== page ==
Working to cut superbugs at Scunthorpe General Hospital
HEALTH bosses at Scunthorpe General Hospital have moved to assure patients they are doing all they can to prevent hospital-acquired infections.
Officials have revealed they are close to exceeding the limits set for superbugs MRSA and Clostridium difficile (C diff)
Across the trust which runs the hospital there have been three cases of hospital- acquired MRSA and 33 cases of C diff since April 2012.
The limits, set by the region's Clinical Commissioning Group (CCG) are four cases of MRSA and 34 of C diff every year.
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Liz Scott, medical director at the Northern Lincolnshire and Goole Hospitals NHS Foundation Trust, said: "We are extremely close to our limit but are working extremely hard to prevent this."
Both superbugs can be acquired in a hospital environment and can result in death.
Patients with diabetes, kidney disease or cancer have a lowered immunity as a result of their illness, putting them at greater risk of infection.
Mrs Scott said: "In January we saw six C diff cases, which is twice as many as the previous month.
"This could be due to the large amount of norovirus cases and volume of people we have seen come to A&E this winter. We are carrying out extensive reviews on each C diff case.
"There are no issues in terms of the antibiotic prescriptions but we do continue to review this very carefully.
"We have identified a lot of unavoidable cases."
To tackle the number of cases, action plans have been put in place by the trust for both infections.
Workshops have been put on for staff members to provide full training and increase awareness of C diff.
The NHS has recently been asked to collectively reduce the numbers of infections in 2012-13 on MRSA by 29 per cent and C diff by 17 per cent.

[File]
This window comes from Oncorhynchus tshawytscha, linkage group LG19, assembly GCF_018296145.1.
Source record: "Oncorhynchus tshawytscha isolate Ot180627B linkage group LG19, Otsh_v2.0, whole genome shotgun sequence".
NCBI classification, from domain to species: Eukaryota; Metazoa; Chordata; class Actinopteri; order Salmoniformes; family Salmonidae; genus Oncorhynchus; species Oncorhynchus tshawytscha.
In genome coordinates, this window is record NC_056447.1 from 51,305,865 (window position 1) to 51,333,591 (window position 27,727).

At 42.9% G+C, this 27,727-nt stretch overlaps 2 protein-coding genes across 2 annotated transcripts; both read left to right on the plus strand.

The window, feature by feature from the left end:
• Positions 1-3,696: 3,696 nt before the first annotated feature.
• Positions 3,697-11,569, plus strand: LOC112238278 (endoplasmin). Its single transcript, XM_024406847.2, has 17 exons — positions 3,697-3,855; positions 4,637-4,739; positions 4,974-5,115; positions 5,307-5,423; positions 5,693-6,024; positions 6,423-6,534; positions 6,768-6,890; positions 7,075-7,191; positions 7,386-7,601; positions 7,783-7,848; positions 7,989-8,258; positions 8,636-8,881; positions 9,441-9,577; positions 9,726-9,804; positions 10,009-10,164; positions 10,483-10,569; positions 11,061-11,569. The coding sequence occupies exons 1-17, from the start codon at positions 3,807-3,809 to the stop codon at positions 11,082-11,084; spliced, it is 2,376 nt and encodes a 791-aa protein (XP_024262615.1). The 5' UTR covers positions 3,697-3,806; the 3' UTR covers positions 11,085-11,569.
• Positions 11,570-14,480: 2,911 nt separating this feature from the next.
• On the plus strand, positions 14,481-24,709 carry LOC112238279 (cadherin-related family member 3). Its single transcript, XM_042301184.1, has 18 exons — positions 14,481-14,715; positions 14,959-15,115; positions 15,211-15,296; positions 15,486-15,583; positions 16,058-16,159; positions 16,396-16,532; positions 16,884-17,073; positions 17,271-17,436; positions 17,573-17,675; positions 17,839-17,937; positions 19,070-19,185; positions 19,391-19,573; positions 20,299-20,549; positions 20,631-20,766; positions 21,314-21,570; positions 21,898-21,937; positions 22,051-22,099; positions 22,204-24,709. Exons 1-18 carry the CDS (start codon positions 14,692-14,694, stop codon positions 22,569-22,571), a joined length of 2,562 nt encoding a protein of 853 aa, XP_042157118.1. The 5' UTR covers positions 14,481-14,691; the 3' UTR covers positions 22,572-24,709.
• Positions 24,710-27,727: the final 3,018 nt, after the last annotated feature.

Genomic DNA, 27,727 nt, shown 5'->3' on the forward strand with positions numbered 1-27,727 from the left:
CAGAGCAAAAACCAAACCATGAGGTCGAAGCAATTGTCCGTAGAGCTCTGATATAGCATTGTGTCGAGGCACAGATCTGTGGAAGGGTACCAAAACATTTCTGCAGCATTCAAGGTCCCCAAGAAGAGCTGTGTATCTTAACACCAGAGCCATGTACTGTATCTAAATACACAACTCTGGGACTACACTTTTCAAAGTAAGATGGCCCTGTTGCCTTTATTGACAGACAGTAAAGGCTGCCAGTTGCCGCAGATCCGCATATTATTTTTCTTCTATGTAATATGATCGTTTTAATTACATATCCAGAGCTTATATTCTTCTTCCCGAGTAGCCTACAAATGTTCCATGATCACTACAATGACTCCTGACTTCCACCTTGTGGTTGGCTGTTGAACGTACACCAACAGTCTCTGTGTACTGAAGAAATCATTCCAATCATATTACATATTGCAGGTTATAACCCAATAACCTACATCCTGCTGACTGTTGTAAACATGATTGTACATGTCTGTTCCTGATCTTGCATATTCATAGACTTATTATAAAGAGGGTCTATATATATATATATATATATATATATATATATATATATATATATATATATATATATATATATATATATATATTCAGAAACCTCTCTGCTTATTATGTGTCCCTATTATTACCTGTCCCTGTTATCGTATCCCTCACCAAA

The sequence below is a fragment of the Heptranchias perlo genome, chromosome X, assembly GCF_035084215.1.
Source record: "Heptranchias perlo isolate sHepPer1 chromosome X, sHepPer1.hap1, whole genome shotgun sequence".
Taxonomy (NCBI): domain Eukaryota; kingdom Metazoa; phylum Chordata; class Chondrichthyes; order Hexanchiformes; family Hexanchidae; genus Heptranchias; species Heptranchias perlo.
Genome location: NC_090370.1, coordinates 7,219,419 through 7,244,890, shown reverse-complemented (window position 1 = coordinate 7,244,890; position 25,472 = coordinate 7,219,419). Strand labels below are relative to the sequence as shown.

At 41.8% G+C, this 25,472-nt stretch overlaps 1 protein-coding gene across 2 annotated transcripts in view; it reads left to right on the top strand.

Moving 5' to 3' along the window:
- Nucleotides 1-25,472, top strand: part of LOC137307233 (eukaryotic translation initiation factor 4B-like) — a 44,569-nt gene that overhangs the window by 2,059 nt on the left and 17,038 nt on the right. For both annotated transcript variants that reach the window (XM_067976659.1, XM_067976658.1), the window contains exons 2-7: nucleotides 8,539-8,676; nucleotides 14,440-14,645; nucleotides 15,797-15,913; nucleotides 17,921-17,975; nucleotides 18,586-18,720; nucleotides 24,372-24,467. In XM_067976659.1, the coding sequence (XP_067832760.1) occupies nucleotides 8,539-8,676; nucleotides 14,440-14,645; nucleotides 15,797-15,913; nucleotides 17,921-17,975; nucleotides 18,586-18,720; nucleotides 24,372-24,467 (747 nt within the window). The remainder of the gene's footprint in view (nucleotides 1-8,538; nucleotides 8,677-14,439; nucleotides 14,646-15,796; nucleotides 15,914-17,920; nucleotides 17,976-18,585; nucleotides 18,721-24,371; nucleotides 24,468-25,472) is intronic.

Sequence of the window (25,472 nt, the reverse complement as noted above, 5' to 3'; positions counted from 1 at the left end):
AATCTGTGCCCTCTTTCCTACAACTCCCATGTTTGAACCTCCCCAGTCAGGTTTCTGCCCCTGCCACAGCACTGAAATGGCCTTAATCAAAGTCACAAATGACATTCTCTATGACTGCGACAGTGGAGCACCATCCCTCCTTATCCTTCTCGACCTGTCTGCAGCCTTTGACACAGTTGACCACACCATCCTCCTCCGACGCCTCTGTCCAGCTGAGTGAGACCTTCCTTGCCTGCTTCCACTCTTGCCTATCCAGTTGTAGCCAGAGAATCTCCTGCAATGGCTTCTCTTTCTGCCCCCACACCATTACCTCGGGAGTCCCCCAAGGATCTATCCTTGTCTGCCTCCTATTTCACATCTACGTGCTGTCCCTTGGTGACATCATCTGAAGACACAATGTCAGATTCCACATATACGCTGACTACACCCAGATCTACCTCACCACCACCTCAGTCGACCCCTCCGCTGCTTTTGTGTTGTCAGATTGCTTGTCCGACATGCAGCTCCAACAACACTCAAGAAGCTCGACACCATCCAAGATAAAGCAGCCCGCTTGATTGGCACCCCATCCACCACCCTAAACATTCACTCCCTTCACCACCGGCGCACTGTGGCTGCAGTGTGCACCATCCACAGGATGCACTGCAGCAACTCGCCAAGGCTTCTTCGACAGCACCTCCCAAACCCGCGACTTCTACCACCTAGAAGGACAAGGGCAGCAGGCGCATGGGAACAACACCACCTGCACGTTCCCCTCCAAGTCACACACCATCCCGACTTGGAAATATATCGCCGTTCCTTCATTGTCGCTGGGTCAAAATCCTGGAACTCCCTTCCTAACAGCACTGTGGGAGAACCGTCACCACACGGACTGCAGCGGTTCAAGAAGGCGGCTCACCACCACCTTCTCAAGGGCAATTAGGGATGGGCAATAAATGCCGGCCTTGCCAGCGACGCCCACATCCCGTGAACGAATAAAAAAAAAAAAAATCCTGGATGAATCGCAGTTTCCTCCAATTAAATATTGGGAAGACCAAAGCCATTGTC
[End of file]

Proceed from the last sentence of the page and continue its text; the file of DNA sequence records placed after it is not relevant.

Health Minister Simon Burns said: "There has been great progress in reducing MRSA bloodstream and Clostridium difficile infections in some parts of the NHS, but we want everyone at the level of the best.
"That is why we have set each trust their own objective – to drive further improvements, particularly in the organisations with the highest rates of MRSA bloodstream and C difficile infections."
WHAT THEY ARE
CLOSTRIDIUM difficile (C diff) is a bacterial infection that can affect the digestive system. It most commonly affects people who are staying in hospital.
Spores of the C diff bacteria can be passed out of the human body in faeces and can survive for many weeks, sometimes months, on objects and surfaces.
The C diff bacteria do not usually cause any problems in healthy people. However, some antibiotics can interfere with the balance of "good" bacteria in the gut. When this happens, C diff bacteria can multiply and produce toxins (poisons), which cause symptoms such as diarrhoea.
The symptoms of C diff can range from mild to severe and include diarrhoea, a high temperature (fever) of or above 38C or painful abdominal cramps. It can also cause life-threatening complications such as severe swelling of the bowel due to a build-up of gas.
MRSA is a bacterial infection resistant to a number of widely used antibiotics. It is more common in people who are in hospital or nursing homes.
It is often carried on the skin, inside the nostrils and the throat and can cause mild infections of the skin, such as boils and impetigo.
If staph bacteria get into a break in the skin, they can cause life-threatening infections. These can include blood poisoning or endocarditis, an infection of the inner lining of the heart.